Written by Paul E Hardisty —Decisions have consequences, so we must learn to live with them. Easier said than done when you’re a young soldier dropped into an absurd war based on lies that are revealed to you layer by abominable layer. A soldier’s survival depends on reconciling duty and obedience with the unraveling madness of war. But survival brings the permanent scar of survivor guilt and, for some, a mental unmooring.
Claymore Straker enters this dilemma in the third and final book in Paul E Hardisty’s series, which also includes The Abrupt Physics of Dying and The Evolution of Fear. Straker is a young South African paratrooper serving as his country intervenes in the Angolan civil war. When he and his buddy Eben decide to save a young woman from being raped by an allied military group, they step right into the middle of a nasty confluence of apartheid and corporate greed, the true dimensions of which they learn during a long dangerous journey through war-torn Southern Africa.
Hardisty’s soul-blistering journey into the mercenary dark corner of the Cold War is told through Straker’s first-person narrative. Past events unfold through the young soldier’s eyes and are punctuated, quite jarringly and effectively, through transcripts of Straker speaking in the present to South Africa’s Truth and Reconciliation Commission. As he unburdens his guilt, perhaps at the expense of his own amnesty, we learn of the horrors he has faced and loved ones left behind, as he goes from hero to deserter to truth teller.
Straker and Eben learn the woman they saved is a communist rebel but are reluctant to deliver her back to the allied soldiers and their loathsome leader. They later learn he is just a profiteer trafficking ebony, ivory and blood diamonds. Straker’s sarge Crowbar is duty-bound, regardless of the moral outrages and stupid decisions of his superiors, so Straker must alone interpret the grey moral areas he faces. When he is wounded, he meets Vivian, an army nurse who belongs to a secret underground opposing the institutional racism and black ops of the apartheid regime. Their eventual alliance puts them both in grave danger against the mercenary known as Cobra and the evil Botha, both who are behind a much larger game involving biological weapons.
Hardisty’s prose conveys exceedingly well the adrenalin-fueled fear that comes with close combat and he uses the fog of war well to create suspense and tension. The characters are vivid and sympathetic, and you can feel Straker’s angst in this uphill struggle to find justice and personal meaning. There are two strong supporting characters including Vivian, a guardian with whom he forms a tenuous relationship; and his sardonic, intellectual bru Eben Barstow, who is the perfect foil during the deep injustices they encounter, and whose running commentaries come straight from Seneca and Cicero.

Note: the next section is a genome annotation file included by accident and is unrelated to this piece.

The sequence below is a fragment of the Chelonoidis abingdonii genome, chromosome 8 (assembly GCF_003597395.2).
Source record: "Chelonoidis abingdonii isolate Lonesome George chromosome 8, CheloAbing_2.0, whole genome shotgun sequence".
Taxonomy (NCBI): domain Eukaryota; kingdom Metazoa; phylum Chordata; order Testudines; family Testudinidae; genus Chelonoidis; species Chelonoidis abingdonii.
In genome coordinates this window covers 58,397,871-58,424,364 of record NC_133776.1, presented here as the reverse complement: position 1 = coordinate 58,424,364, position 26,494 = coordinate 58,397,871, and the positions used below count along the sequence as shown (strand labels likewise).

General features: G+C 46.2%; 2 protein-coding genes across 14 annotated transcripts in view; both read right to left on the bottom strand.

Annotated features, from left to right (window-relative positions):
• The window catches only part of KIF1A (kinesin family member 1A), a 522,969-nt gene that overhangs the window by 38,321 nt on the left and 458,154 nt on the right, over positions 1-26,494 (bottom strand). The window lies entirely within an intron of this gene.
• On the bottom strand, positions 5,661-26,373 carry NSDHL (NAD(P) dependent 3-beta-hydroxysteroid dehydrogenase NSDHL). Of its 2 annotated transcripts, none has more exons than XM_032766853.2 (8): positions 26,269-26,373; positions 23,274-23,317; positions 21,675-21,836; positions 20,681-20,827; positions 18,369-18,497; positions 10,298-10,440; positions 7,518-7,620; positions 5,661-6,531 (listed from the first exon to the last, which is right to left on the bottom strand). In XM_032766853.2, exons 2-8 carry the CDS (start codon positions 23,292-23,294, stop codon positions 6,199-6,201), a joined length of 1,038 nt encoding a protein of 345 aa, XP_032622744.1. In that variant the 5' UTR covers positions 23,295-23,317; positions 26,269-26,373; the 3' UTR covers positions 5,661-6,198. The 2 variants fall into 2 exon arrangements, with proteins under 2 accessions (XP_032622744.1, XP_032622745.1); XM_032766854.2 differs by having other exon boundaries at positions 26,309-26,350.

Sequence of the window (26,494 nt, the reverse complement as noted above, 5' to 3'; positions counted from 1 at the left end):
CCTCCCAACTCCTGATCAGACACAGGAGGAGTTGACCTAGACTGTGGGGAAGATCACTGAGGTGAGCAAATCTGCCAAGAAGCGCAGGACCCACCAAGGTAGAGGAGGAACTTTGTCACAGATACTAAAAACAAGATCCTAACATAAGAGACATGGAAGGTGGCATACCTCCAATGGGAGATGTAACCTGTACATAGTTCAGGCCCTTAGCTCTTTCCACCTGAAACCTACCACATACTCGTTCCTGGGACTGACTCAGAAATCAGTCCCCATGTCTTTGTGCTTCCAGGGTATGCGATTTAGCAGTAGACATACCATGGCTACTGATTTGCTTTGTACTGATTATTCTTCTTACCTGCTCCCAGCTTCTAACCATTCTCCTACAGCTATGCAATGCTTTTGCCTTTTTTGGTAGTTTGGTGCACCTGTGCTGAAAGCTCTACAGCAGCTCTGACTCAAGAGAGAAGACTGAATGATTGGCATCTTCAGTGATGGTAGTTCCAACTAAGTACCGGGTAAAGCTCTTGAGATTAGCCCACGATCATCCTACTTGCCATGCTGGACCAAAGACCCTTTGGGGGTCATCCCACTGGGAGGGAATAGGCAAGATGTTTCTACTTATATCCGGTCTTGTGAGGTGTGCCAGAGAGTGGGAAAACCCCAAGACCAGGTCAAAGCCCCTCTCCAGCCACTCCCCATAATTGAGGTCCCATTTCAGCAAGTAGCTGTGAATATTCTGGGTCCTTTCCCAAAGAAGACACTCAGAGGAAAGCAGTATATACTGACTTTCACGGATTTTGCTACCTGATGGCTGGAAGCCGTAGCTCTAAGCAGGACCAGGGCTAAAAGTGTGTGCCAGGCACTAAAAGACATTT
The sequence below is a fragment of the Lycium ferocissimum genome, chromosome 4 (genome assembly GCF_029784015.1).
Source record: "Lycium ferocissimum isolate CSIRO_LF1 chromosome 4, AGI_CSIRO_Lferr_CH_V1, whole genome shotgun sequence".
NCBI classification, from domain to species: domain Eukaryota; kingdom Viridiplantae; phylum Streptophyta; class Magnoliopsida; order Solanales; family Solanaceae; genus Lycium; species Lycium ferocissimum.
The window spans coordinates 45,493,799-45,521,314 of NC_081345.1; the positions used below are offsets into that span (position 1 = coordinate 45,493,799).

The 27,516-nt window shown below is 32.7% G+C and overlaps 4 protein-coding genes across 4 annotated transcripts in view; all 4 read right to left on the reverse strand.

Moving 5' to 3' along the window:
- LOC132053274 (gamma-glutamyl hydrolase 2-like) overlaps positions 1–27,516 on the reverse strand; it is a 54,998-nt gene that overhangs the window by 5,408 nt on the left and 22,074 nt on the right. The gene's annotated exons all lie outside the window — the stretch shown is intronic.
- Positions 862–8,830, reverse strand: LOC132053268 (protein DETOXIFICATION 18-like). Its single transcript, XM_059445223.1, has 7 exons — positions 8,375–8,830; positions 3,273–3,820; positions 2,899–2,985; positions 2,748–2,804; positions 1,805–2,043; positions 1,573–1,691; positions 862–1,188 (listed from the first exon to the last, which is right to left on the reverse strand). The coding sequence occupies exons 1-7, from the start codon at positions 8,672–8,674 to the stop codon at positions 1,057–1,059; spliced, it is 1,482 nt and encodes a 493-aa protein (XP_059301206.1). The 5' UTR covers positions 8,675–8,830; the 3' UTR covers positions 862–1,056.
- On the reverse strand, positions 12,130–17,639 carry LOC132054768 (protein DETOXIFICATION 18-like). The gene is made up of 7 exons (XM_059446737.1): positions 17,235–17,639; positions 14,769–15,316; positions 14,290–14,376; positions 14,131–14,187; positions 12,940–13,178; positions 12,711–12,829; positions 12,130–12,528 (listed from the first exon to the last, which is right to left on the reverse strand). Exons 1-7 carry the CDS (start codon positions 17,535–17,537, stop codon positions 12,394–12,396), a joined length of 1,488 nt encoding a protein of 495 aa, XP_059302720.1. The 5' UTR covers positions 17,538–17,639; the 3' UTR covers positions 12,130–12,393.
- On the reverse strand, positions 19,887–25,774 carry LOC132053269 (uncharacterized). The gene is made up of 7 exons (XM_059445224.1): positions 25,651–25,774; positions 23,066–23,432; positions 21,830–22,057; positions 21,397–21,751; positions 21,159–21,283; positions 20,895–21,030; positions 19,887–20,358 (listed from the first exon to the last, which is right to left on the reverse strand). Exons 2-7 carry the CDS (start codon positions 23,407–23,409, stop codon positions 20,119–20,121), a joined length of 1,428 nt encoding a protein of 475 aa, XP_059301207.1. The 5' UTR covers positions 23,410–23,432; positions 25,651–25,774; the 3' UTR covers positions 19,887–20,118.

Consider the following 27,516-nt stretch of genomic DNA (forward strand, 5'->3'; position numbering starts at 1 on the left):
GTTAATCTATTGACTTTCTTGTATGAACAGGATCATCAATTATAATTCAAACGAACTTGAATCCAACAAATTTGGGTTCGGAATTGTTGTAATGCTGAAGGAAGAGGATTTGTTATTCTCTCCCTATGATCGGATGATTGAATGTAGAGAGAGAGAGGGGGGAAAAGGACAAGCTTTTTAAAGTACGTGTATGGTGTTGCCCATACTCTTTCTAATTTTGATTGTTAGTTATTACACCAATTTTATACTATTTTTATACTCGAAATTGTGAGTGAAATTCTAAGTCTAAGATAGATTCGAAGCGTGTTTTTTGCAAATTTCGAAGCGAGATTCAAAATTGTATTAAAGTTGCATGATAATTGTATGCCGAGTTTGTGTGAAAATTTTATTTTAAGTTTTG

Reconciliation for the Dead is less a crime novel than a thriller about the tangled web of complicities bound in humanity’s worst crimes. The lead character is forever haunted by the victims of genocide, rape and racism. Thrilling as a war memoir, Hardisty’s choice of format is what makes it compelling reading. Though there are graphic descriptions of Straker’s many horrific incursions, it’s often what you don’t see that evokes the real horror. Hardisty brings the war into relief through the banal dryness of the court transcript, which keeps wresting you back into the moment of Straker’s cathartic telling. His agonising, hesitant testimony is punctuated with the phrase ‘witness does not answer’, which creates suspense for the death and betrayal we know is coming.
Sufficiently enjoyable as a standalone book, though this is the final book in the series it acts more as a prequel of sorts, showing Straker’s formative years before venturing into other conflicts, ever seeking personal redemption. As much as you can’t put this thriller down, you will look up from it often to digest what you’ve read and ponder the human condition.
CFL Rating: 5 Stars